Establishment of the family

Robert Brown was a Scottish botanist best known for his pioneering work on cell structures, and for the observations of the movement of minute particles in water that gave rise to the concept of Brownian motion. He was the first botanist to define what we now know as the Gesneriaceae.

Gesneriaceae was one of the last major families to take on its present taxonomic form. Originally two separate families were recognized: the New World “Gesneriaceae” (formally established by De Candolle 1816), and the Old World “Didymocarpaceae” = “Cyrtandraceae” (established almost at the same time by D. Don 1822 and W. Jack 1823, respectively). In 1839, the famous British botanist Robert Brown united the two families into a single one and this was from then on universally accepted.

First treatments of the family

Bentham (1876) was the first to publish an overall account of Gesneriaceae in the new, wide sense. C.B. Clarke (1883) wrote an important revision of the Old World “Cyrtandreae”. Fritsch (1893/94) was the first to present a detailed revision of the whole family, recognizing subfamilies, tribes and subtribes.

The classification of Burtt (1963)

B.L. Burtt, from the Royal Botanic Garden Edinburgh, presented a new classification of Old World Gesneriaceae in 1963. He recognized that this group (which he referred to as subfamily Cyrtandroideae) shares a conspicuous and uncommon feature: the anisocotylous seedling. He distinguished five tribes: Cyrtandreae, Trichosporeae, Didymocarpeae, Klugieae, and Loxonieae. Additional tribes (Saintpaulieae, Rhynchotecheae, Ramondeae, Titanotricheae) were suggested later by Russian and Chinese authors (Ivanina 1965, 1967; W.T. Wang 1990, 1991, 1998), but were not generally accepted. Though exhibiting an Old World distribution, Burtt (1963) did not include the Australian and SW Pacific genera Fieldia, Lenbrassia, Negria, Coronanthera and Depanthus in subfamily Cyrtandroideae. On grounds of the isocotylous seedlings these were referred to tribe Coronanthereae, and together with the temperate South American tribe Mitrarieae (Mitraria, Sarmienta, Asteranthera) attributed to the New World Gesnerioideae.

The classification of Wiehler (1983) and Burtt & Wiehler (1995)

In 1983, the German-American botanist Hans Wiehler united the tribes Coronanthereae and Mitrarieae and raised them to a subfamily of its own (Coronantheroideae). The morphological character linking its genera is that the nectary is adnate to the ovary. Based on these findings, Burtt & Wiehler (1995) published a classification covering the whole family and subdividing the three subfamilies into tribes:

  • Coronantheroideae, comprising the single tribe Coronanthereae
  • Gesnerioideae, comprising the tribes Gloxinieae, Episcieae, Beslerieae, Napeantheae, and Gesnerieae
  • Cyrtandroideae, comprising the tribes Klugieae, Cyrtandreae, Trichosporeae and Didymocarpeae. The latter and largest group comprised 64 genera, simply arranged in an alphabetical order.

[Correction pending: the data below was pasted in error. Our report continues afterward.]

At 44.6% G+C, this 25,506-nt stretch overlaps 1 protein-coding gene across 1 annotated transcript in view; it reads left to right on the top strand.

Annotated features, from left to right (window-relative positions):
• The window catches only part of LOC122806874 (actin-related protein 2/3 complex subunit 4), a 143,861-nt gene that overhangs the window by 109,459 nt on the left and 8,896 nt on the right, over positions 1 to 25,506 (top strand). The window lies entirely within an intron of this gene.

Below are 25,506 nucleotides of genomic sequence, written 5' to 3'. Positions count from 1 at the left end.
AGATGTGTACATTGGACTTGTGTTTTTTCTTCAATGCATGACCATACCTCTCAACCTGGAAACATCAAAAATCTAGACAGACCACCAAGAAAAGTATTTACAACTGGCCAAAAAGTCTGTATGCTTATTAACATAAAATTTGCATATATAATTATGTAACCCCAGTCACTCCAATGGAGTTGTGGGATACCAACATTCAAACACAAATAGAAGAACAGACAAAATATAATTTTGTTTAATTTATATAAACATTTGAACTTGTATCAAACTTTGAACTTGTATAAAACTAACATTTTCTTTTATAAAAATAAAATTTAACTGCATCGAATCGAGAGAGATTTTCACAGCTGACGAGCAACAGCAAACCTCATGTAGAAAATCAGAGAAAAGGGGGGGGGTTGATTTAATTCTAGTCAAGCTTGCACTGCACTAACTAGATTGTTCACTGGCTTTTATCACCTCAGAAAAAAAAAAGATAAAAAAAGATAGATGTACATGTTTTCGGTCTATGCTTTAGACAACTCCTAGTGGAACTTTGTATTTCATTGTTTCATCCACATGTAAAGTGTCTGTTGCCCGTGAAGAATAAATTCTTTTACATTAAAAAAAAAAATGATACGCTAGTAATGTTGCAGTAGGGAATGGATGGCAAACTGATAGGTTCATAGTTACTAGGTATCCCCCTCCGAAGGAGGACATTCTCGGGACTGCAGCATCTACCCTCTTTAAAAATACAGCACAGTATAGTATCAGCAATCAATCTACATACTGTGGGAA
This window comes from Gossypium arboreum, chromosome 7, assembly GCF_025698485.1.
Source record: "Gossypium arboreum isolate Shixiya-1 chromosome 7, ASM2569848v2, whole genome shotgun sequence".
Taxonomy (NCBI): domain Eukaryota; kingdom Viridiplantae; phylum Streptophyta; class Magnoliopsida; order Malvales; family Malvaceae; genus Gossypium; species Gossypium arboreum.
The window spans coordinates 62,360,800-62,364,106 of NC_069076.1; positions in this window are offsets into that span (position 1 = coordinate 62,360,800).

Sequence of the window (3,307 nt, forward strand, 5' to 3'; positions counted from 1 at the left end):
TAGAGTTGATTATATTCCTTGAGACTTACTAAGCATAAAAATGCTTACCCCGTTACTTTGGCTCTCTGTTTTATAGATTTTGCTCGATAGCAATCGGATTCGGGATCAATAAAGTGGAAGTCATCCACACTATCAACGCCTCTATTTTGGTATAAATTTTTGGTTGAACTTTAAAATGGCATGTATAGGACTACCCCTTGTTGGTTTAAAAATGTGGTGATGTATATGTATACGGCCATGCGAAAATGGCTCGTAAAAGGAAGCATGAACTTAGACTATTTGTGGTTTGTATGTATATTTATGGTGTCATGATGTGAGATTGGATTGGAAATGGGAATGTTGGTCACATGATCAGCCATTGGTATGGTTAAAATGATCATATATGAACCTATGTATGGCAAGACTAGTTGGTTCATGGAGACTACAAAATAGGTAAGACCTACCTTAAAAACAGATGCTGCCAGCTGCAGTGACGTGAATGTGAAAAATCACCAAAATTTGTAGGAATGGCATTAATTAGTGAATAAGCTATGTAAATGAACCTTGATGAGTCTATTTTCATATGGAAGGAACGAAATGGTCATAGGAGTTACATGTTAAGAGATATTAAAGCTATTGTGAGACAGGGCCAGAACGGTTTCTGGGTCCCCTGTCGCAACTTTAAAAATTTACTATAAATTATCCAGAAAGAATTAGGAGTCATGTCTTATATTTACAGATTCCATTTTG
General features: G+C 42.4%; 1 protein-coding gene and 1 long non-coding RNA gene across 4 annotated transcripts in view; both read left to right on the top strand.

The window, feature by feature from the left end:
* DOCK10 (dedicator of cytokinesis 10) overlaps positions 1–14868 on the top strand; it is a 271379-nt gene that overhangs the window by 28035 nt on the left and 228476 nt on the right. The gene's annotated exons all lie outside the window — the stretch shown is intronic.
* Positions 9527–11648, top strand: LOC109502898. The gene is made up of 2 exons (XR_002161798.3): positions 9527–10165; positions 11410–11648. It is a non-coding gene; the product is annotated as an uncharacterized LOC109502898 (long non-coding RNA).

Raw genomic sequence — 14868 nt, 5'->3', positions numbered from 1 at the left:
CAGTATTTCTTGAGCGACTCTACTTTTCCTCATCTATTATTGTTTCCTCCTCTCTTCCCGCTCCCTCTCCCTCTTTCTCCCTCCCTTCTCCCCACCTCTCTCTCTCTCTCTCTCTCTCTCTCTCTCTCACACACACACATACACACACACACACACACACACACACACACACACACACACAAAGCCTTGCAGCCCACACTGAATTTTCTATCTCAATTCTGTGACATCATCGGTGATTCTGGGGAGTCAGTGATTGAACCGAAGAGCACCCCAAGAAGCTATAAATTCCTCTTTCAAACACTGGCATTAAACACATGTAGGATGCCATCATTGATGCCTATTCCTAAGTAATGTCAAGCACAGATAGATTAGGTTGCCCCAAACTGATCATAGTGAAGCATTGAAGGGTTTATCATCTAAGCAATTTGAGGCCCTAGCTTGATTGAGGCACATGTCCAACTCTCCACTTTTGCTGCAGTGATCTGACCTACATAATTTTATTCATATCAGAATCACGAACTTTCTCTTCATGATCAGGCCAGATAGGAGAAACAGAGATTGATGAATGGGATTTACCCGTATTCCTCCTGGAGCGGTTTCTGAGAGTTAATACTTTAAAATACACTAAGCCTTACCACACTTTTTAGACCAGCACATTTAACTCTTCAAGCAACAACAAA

The advent of cladistics in Gesneriaceae research (starting with Boggan 1991) and molecular systematics (starting with Smith & Carroll 1997) provided a novel set of data and showed that the former morphology-based classifications were in need of considerable modification.

The classification of Weber (2004).

A new but rather unorthodox classification was then proposed by the present author (Weber 2004). This was a mixture of formal and informal groups and subgroups, taking the molecular data then available into account, but providing no formal system. Four major informal groups were recognized:

  • “Coronantheroid Gesneriaceae”. This comprises the genera of the traditional tribes Coronanthereae and Mitrarieae and Wiehler’s subfamily Coronantheroideae, respectively
  • “Gesnerioid Gesneriaceae”. This group corresponded to traditional subfamily Gesnerioideae and was classified into the traditional tribes Beslerieae, Napeantheae, Gloxinieae, Episcieae, Sinningieae, and Gesnerieae
  • “Epithematoid Gesneriaceae”. This corresponded to tribe Epithemateae sensu Burtt & Wiehler (1995; an amalgamation of the traditional tribes Klugieae and Loxonieae), of traditional subfamily Cyrtandroideae. No subdivision was suggested
  • “Didymocarpoid Gesneriaceae”. This corresponded to traditional subfamily Cyrtandroideae except tribe Epithemateae, and included tribes Didymocarpeae, Trichosporeae and Cyrtandreae sensu Burtt & Wiehler (1995). Subdivision of the large group was by informal groups such as “Basal Asiatic + European genera”, “African genera”, and “Advanced Asiatic genera”, the latter being further subdivided into “Genera with twisted capsular fruits” and “Genera with straight capsular or indeshiscent fruits”

This simple grouping may still serve as a rough attribution of gesneriad taxa and is used, where appropriate, in some of the previous sections.